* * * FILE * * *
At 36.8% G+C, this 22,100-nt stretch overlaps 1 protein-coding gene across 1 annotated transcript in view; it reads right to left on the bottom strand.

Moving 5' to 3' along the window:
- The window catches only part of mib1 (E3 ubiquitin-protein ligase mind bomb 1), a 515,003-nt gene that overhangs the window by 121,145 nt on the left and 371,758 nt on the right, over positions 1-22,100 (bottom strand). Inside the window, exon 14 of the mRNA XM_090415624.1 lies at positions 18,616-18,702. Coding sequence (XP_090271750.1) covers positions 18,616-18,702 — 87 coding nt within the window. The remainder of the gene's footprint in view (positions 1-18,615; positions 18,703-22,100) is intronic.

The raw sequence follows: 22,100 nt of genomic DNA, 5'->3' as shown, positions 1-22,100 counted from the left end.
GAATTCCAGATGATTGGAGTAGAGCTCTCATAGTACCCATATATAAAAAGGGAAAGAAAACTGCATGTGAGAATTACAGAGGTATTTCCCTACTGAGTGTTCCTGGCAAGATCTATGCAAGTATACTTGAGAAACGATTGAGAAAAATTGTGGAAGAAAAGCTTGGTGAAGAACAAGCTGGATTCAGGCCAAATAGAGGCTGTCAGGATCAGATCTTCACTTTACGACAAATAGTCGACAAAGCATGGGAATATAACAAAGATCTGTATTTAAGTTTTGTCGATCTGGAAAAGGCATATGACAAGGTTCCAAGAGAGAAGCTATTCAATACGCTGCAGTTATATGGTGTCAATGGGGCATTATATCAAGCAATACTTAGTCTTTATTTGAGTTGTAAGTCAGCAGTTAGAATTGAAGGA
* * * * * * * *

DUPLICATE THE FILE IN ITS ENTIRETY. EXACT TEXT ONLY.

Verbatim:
At 36.8% G+C, this 22,100-nt stretch overlaps 1 protein-coding gene across 1 annotated transcript in view; it reads right to left on the bottom strand.

Moving 5' to 3' along the window:
- The window catches only part of mib1 (E3 ubiquitin-protein ligase mind bomb 1), a 515,003-nt gene that overhangs the window by 121,145 nt on the left and 371,758 nt on the right, over positions 1-22,100 (bottom strand). Inside the window, exon 14 of the mRNA XM_090415624.1 lies at positions 18,616-18,702. Coding sequence (XP_090271750.1) covers positions 18,616-18,702 — 87 coding nt within the window. The remainder of the gene's footprint in view (positions 1-18,615; positions 18,703-22,100) is intronic.

The raw sequence follows: 22,100 nt of genomic DNA, 5'->3' as shown, positions 1-22,100 counted from the left end.
GAATTCCAGATGATTGGAGTAGAGCTCTCATAGTACCCATATATAAAAAGGGAAAGAAAACTGCATGTGAGAATTACAGAGGTATTTCCCTACTGAGTGTTCCTGGCAAGATCTATGCAAGTATACTTGAGAAACGATTGAGAAAAATTGTGGAAGAAAAGCTTGGTGAAGAACAAGCTGGATTCAGGCCAAATAGAGGCTGTCAGGATCAGATCTTCACTTTACGACAAATAGTCGACAAAGCATGGGAATATAACAAAGATCTGTATTTAAGTTTTGTCGATCTGGAAAAGGCATATGACAAGGTTCCAAGAGAGAAGCTATTCAATACGCTGCAGTTATATGGTGTCAATGGGGCATTATATCAAGCAATACTTAGTCTTTATTTGAGTTGTAAGTCAGCAGTTAGAATTGAAGGA